Businesses are pinning their hopes on Budget 2022.
The ongoing pandemic has upended travel, food, and hospitality businesses. The industry today has nowhere to mourn, except online. Much of the conversation, mostly complaints and concerns, are being shared on Whatsapp groups, webinars, and virtual forums.
The fact is these these sectors are people-driven, and for the business to thrive, people must be present in real, physical spaces and not touchscreens. The food, travel, and hospitality companies are pinning their hopes on the upcoming budget to resolve at least a part of the problem. In an interaction with business leaders, TravelDine captures the voice of the industry.
Travel & Tourism
Madhavan Menon, Managing Director, Thomas Cook India Group, says that the past two years have highlighted the power of the domestic market and unlocking the full potential of domestic tourism.
“We look forward to budgetary focus on infrastructure development, technology and health-safety across airports, aviation, road, rail, and waterways. India’s waterways offer a large under-leveraged potential that includes sea and river cruising opportunities and cascading employment benefits to the catchment areas. Empowering our global embassies, export status to the inbound tour business and deeper marketing investment is much needed to kick start inbound demand and ensure competitive viability when compared to our neighbours in the region,” he says.
He added that an announcement of granting industry status, rationalisation of taxes, removal of SEIS benefit capping of Rs. 5 crore, and introduction of soft loans with favourable terms as a stimulant will enable the sector to get back on its feet. “This will equally harness its force multiplier impact towards GDP contribution, employment generation, skill development, which is the need of the hour as the country heads towards recovery, revival and growth,” says Menon.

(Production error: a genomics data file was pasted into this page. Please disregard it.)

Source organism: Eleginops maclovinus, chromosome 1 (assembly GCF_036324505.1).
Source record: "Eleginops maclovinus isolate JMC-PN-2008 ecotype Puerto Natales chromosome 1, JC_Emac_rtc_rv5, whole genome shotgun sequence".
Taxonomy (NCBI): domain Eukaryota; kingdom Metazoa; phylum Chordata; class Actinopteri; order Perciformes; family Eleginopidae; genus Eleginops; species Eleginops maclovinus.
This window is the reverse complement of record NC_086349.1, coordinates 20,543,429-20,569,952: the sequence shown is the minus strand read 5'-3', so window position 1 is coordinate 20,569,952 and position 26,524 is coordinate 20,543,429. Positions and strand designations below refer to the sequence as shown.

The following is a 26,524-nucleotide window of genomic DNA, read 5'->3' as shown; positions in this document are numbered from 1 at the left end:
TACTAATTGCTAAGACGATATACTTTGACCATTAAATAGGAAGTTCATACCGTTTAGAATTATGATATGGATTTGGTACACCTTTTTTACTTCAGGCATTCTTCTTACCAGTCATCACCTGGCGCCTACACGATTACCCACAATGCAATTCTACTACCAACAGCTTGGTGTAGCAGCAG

Vishal Suri, Managing Director, SOTC Travel, added that the company looks forward to the Union Budget’s consideration of further economic relief for the industry at large.
“Rationalisation of tax structure will help reduce complexities and will enable the industry to focus and accelerate businesses further. Eliminating the Rs 5-crore capping for the SEIS benefit would provide the much-needed impetus to the revival of the tourism industry and promote employment generation,” he says.
He also added that, to boost domestic travel and tourism, incentives should be offered to corporates for organizing meetings and conference in India through partial or full tax exemptions to the corporates on the expenses incurred.
“We seek assistance from the government in enhancing the structural transformation that is needed to build a stronger, more sustainable, and resilient tourism industry. We need to focus on the tourism sector as a sustainable engine for economic growth and development.